The Kiwi Cook

Illusions and delusions of a foodie from Down Under


Bitterballen (Dutch Croquettes)

October 30, 2014

Dutch croquettes

The October Daring Cooks’ Challenge was brought to us by Andrea from 4pure. She introduced us to one of her family favorites which is soon to become one of yours, too. Welcome to the world of Dutch Bitterballen!

Bitterballen (otherwise known as Dutch Croquettes) are to the Netherlands, what fish and chips are to New Zealand. In Holland, they eat about 300 million of ‘em a year. It’s something I completely understand – thanks to a Dutch father, my family’s grown up on croquettes. So coveted are they, that if any one of us were on Death Row, it’s likely they’d be our preferred last supper, with a good smear of mustard on the side. Forget the salad.

My mum, who’s actually Kiwi but with a heart of a Dutch frau, has been the sole maker of croquettes for decades. She has always jokingly stated that she would never part with her secret recipe, that is until The Daring Kitchen handed it to me on a plate! And while I hesitate to say it, these croqs were every bit as good as hers. Okay, maybe I didn’t hesitate after all…

It’s quite a simple recipe, but does take some time to prepare and it’s best made over the course of two days, as per the recipe. I hope you give them a go – they’re totally worth the effort. After all, 16.8 million people can’t be wrong!


Makes about 30 bitterballen


For the beef filling

  • 1-1/3 lbs (600 gm) soup meat (cubed beef)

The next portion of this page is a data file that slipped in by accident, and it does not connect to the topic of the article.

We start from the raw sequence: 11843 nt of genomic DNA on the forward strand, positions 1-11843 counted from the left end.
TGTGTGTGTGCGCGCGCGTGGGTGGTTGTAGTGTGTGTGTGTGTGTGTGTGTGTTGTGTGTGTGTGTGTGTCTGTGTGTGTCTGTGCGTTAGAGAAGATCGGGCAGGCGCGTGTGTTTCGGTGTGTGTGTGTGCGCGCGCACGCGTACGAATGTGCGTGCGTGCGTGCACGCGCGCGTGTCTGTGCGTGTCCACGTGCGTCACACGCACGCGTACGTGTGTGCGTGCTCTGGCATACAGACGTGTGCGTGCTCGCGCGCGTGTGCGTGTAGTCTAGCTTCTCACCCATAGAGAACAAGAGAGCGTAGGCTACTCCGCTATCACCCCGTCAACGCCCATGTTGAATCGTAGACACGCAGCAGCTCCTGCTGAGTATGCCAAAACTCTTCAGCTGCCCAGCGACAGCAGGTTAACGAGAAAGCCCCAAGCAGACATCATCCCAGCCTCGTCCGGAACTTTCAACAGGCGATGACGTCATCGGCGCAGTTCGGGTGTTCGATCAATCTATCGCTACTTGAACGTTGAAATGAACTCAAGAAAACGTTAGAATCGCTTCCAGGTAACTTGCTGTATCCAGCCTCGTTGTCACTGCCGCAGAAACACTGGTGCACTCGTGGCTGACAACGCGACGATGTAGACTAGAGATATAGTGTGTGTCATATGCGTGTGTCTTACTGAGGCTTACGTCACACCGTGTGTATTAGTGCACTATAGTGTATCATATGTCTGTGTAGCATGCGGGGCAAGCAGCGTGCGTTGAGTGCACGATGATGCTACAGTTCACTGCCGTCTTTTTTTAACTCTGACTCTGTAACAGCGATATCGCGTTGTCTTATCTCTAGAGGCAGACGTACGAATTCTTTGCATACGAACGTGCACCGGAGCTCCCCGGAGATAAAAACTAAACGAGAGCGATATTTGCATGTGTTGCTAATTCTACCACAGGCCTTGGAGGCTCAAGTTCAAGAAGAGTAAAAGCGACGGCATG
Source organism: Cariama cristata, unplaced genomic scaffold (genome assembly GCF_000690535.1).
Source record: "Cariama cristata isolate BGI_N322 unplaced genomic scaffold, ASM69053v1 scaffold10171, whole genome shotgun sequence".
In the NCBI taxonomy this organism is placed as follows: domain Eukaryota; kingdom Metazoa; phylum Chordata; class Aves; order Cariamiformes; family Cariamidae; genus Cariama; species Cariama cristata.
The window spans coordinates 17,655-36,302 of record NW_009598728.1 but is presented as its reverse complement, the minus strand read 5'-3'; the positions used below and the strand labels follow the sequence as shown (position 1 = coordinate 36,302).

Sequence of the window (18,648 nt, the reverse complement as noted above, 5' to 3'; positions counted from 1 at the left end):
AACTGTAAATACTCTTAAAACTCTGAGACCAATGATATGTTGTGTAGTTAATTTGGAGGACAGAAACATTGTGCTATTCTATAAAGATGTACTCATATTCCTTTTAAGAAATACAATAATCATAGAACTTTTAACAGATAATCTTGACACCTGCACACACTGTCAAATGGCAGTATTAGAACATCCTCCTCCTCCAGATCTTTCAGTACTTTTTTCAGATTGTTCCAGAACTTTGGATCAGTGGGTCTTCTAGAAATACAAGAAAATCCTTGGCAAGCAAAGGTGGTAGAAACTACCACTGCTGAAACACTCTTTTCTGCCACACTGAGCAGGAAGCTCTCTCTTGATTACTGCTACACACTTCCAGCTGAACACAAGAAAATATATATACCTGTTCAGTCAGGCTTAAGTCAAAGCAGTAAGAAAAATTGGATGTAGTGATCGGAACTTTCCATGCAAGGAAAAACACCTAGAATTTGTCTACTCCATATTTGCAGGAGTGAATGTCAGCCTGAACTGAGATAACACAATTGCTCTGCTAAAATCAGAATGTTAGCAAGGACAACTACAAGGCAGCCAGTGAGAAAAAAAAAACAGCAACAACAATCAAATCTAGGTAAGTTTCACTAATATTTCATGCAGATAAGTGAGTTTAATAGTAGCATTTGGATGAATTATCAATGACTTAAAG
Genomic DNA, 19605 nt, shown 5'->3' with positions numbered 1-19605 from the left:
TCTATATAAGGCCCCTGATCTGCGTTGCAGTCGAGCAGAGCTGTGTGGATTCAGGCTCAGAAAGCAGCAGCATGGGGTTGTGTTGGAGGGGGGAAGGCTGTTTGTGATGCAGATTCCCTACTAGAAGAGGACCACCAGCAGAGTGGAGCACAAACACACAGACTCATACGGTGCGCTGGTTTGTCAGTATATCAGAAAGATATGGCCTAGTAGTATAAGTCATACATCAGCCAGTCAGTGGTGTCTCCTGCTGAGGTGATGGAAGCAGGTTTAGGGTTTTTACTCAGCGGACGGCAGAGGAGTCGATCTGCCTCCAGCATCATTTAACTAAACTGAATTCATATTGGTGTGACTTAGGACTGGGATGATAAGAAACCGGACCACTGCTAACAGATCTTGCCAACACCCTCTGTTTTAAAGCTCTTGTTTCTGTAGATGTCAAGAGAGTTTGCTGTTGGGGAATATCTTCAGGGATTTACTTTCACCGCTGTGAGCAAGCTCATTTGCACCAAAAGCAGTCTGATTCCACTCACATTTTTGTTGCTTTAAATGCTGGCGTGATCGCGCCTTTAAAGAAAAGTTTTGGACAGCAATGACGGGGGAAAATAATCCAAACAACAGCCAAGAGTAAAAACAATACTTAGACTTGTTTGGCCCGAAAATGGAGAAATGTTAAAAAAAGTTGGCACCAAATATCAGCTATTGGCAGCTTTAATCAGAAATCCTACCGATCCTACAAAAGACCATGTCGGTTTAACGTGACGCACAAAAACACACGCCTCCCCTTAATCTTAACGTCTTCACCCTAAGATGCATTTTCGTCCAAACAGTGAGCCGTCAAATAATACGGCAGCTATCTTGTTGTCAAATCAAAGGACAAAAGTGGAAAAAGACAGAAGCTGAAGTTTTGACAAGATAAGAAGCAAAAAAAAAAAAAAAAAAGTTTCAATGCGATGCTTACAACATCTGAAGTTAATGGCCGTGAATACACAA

• 4 cups (1 litre) beef stock (or water)
  • 1 teaspoon (6 g) salt
  • 1 onion
  • 1 stick (4 oz) (125 g) butter
  • 1 cup (140 g) flour
  • Pepper, salt and nutmeg (optional), to taste

For the crumbed exterior

  • Flour (roughly 1-2 cups)
  • 3-4 eggs, slightly beaten
  • Fine bread crumbs (roughly 1-2 cups)
  • Oil for deep frying


  1. For the beef filling: Cook the soup meat (cubed beef) in the beef stock (or water) with 1 teaspoon salt for about 2-3 hours, until it’s fork tender. Let it cool to room temperature and finely slice the beef (cutting them with kitchen scissors makes this step a breeze). Take 2 cups (500 ml) of stock and set aside.
  2. Dice the onion. Make a roux by melting the butter and glazing (browning) the onion for about 2 minutes. Then add the flour all at once and stir on heat until the mixture comes together as a doughy ball. Add the stock, whisk well and let it come to a boil (keep stirring). Cook at a high simmer until the mixture combines fully and forms a smooth, thick paste. Add the cooked soup meat (cubed beef). Add the nutmeg (if using), pepper and salt to taste.
  3. Spoon the mixture onto a shallow dish or plate and cover with plastic wrap and allow to cool down for at least 2 hours in the refrigerator (preferably overnight).
  4. For the crumbed exterior: Take three regular dessert bowls and fill the first one with flour, the second one with the beaten eggs and the third one with bread crumbs. Have two forks sitting in the egg mixture, and two more forks sitting in the bread crumb mixture (these will help you avoid getting your hands in a sticky mess!).
  5. Take a spoon or ice cream scoop and scoop out some filling. Roll the filling in your hands to form a small ball. Place it into the bowl of flour and roll it around until the ball is completely covered. Place the floured ball on a large platter. Repeat this step until all the filling is used.